Daily Newspaper and for Reeves County Trans Pecos, Big Bend of West Texas
Tuesday, November 11, 1997
By Peggy McCracken
Are you online?
That's become the question of the hour around the newsroom.
Reporters need/want access to the Internet to do research. Editors
want to download weather maps, comics, graphics for the editorial
page and columns. Web programmers need information from a variety
of sites and search engines and to upload today's Enterprise pages
for our online readers. Everyone wants to read their e-mail and
send out their own missives with no need for stamps or
It's almost as bad as trying to get a free telephone line, send a
fax or make copies. All the high-tech machinery that is supposed
to make life easier just adds to the stress.
I just read a review of Internet search engines and e-mail
blockers. Both are a necessity in this age of instant information.
The best search engines index every word on a site so users can
locate data with a click of the mouse. Since we have posted local
news from 1995 to present (plus the 1987 Saragosa tornado) in our
archives, a good search engine could locate a story with your name
in it. We often hear from people who stumbled across our site with
just such a search. And last week someone mentioned a photo of
councilman Ricky Herrera that turned up with a search on the name
E-mail is another matter. Anyone who has an e-mail address is sure
to get more junk mail than love letters. Software producers are
offering a variety of programs that can block unsolicited e-mail.
Of course, that's also going to block Hi! Peggy notes from old
friends like George Toone.
George can't see the text on a screen, but he has software that
can read it aloud to him. And when he talks into the computer's
microphone, it types his message - much more accurately than
George can type.
In case you don't know George, he is from Saragosa but now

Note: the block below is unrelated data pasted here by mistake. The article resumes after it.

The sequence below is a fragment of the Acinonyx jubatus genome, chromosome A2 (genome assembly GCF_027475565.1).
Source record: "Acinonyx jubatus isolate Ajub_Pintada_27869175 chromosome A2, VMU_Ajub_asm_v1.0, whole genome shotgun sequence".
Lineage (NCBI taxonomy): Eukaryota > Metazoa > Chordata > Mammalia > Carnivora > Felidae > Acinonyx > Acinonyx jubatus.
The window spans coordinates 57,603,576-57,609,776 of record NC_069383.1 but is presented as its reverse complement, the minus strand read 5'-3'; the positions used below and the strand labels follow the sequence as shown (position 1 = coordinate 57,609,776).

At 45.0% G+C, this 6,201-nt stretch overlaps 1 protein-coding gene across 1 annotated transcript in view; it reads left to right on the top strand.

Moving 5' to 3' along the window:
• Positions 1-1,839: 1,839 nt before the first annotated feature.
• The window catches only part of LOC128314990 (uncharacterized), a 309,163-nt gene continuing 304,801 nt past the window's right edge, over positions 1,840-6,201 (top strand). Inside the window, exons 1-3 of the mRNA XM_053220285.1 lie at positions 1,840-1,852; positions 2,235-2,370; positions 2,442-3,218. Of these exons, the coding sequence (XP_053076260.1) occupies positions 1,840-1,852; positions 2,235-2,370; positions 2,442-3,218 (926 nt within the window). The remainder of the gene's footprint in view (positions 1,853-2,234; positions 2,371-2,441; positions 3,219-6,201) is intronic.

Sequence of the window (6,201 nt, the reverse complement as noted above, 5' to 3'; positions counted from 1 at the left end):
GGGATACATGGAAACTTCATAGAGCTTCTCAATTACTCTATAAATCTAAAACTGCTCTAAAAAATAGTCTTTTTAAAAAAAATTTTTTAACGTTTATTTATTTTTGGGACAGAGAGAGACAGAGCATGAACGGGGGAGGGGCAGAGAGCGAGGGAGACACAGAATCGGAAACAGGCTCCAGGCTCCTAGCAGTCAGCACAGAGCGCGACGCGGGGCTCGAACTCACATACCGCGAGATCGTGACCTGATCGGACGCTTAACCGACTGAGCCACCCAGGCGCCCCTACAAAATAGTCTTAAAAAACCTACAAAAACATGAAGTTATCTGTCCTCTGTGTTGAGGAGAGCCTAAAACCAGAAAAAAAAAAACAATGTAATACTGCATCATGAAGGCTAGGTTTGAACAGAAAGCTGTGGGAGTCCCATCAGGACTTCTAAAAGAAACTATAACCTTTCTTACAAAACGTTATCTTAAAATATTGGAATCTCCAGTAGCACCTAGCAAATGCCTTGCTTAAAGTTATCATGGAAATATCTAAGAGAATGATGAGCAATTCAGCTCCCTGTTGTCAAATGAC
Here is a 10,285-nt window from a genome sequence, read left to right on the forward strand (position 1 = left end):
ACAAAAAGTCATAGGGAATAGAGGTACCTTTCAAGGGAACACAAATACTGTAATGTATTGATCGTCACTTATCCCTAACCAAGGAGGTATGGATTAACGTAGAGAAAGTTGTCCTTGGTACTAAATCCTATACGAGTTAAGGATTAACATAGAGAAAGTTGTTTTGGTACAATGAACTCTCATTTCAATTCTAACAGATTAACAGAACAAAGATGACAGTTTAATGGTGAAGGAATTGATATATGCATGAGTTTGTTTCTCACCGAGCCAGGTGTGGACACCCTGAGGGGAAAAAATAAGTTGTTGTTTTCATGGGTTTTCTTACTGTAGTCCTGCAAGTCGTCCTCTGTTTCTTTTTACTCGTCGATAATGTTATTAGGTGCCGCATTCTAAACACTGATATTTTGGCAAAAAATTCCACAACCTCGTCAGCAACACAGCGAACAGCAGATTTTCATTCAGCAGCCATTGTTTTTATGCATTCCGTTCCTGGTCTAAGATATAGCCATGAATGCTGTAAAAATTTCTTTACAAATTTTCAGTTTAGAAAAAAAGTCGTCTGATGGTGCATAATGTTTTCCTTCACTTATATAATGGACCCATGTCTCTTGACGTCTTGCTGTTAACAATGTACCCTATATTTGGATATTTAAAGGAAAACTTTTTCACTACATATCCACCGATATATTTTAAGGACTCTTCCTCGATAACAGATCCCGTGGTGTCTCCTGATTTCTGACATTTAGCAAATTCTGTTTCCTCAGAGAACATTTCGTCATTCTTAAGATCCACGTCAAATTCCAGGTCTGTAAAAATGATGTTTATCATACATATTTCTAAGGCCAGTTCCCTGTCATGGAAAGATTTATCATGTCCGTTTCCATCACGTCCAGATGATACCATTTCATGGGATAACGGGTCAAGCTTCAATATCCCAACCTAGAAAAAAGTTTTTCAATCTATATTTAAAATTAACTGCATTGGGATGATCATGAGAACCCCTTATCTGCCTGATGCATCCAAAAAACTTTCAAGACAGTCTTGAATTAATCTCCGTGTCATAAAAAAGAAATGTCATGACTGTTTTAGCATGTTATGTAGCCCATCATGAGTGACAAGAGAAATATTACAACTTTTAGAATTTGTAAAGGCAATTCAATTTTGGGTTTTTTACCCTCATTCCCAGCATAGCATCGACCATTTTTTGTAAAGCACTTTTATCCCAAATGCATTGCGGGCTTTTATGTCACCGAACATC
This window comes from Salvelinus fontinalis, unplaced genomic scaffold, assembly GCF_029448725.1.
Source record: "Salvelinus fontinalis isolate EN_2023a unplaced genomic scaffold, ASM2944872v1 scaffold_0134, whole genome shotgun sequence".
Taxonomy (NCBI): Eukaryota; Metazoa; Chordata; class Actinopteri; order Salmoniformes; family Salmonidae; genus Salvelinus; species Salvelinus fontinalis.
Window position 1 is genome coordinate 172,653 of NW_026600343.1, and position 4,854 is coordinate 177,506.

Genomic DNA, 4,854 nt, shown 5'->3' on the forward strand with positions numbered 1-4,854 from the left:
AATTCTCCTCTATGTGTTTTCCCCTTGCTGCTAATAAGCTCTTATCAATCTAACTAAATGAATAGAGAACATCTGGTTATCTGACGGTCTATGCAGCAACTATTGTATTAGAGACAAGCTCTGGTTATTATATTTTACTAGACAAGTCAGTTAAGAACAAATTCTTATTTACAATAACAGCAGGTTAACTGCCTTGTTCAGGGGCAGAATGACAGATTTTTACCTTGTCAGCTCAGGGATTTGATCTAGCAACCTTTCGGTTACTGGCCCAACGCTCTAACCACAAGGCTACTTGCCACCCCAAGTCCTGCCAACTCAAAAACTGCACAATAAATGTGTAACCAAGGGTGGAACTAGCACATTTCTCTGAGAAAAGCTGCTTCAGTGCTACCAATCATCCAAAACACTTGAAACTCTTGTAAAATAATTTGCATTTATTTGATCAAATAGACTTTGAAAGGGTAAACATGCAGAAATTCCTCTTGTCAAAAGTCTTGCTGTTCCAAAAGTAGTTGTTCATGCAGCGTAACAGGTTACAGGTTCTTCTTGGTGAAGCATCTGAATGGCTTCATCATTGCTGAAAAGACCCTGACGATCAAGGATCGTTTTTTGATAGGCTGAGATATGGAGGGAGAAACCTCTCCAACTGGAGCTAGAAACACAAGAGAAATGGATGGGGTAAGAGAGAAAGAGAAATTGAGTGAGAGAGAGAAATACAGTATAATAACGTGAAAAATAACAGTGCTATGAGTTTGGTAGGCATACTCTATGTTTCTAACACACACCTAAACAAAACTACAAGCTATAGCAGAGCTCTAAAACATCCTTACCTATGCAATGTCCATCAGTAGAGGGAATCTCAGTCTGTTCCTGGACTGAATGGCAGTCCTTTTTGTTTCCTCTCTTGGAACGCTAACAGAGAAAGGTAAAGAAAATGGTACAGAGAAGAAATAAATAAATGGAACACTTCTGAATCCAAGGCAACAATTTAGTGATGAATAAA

counsels college students in Abilene. And if you do know him, drop
him an e-mail note at firstname.lastname@example.org - he'll be tickled to
hear from you. Don't bother attaching a photo, though. His
software is limited to text.
Photos can be a problem on the web because they require long
downloading times. I back out of lots of sites because they have
more graphics than information. It is so aggravating to wait what
seems like eternity for a page to appear on the screen, only to
find colorful nonsense and links to other pages that take forever
One big problem we've had lately is downloading programs. Slow
Internet traffic has made receiving a small 2.5MB file almost
impossible. And nowadays, nearly everyone sells their software
over the Internet. You download it free of charge, use it for 30
days, then pay for it and get an "unlock" key that makes it your
own. But if you can't download it in the first place, it's not
going to do you much good.
Gurus in the computer telephony world are working on digital
lines, cables and satellites that will solve some of the
transmission speed problems. Wonder how long it will take them to
reach Pecos? Maybe in the next century.
Meanwhile, the world is just a mouse click away from our desert
oasis. If you really want to reach out and touch someone, online
is the way to go.
"The Lord will watch over your coming and going both now and
forevermore." Psalm 121:8, NIV.
EDITOR'S NOTE: Peggy McCracken is an Enterprise write and
webmaster whose column appears each Tuesday. She welcomes e-mail
Book gives beginners a guide to start a business
Home is the office in the online business world. With a computer
and modem, anyone can start up a business and link it to the world
through the Internet.
In "121 Internet Businesses You Can Start From Home," Ron E.
Gielgun gives a beginner guide to starting a business online. He
describes how to do business on the Internet, outlines the basics
of the online world, tells you how to connect, how to design your
site and how to promote it.
Internet businesses range from a parenting center for young
children to a virtual cemetery. You might be a candle
manufacturer, herb grower, writer, cook, mortgage loan broker,
rubber stamp manufacturer - or just about anything you can
imagine. Some sites act only as links to other sites with similar
If you want to sell directly over the Internet, choose something
small and easy to ship. Give the customer a choice of paying
directly online with a credit card, by telephone or by mail.
Gielgun tells you how much you will likely have to invest, how
many employees you may need, what competition to expect and
whether the site has international potential.
The paperback edition is published by Actium Publishing Inc. and
is available in bookstores at $19.95 or through the Enterprise
Bookstore at a discount.
Mac McKinnon, Publisher
Peggy McCracken, Webmaster
Division of Buckner News Alliance, Inc.
324 S. Cedar St., Pecos, TX 79772
Phone 915-445-5475, FAX 915-445-4321
Associated Press text, photo, graphic, audio and/or video material shall not be published, broadcast, rewritten for broadcast or publication or redistributed directly or indirectly in any medium.
Copyright 1997 by Pecos Enterprise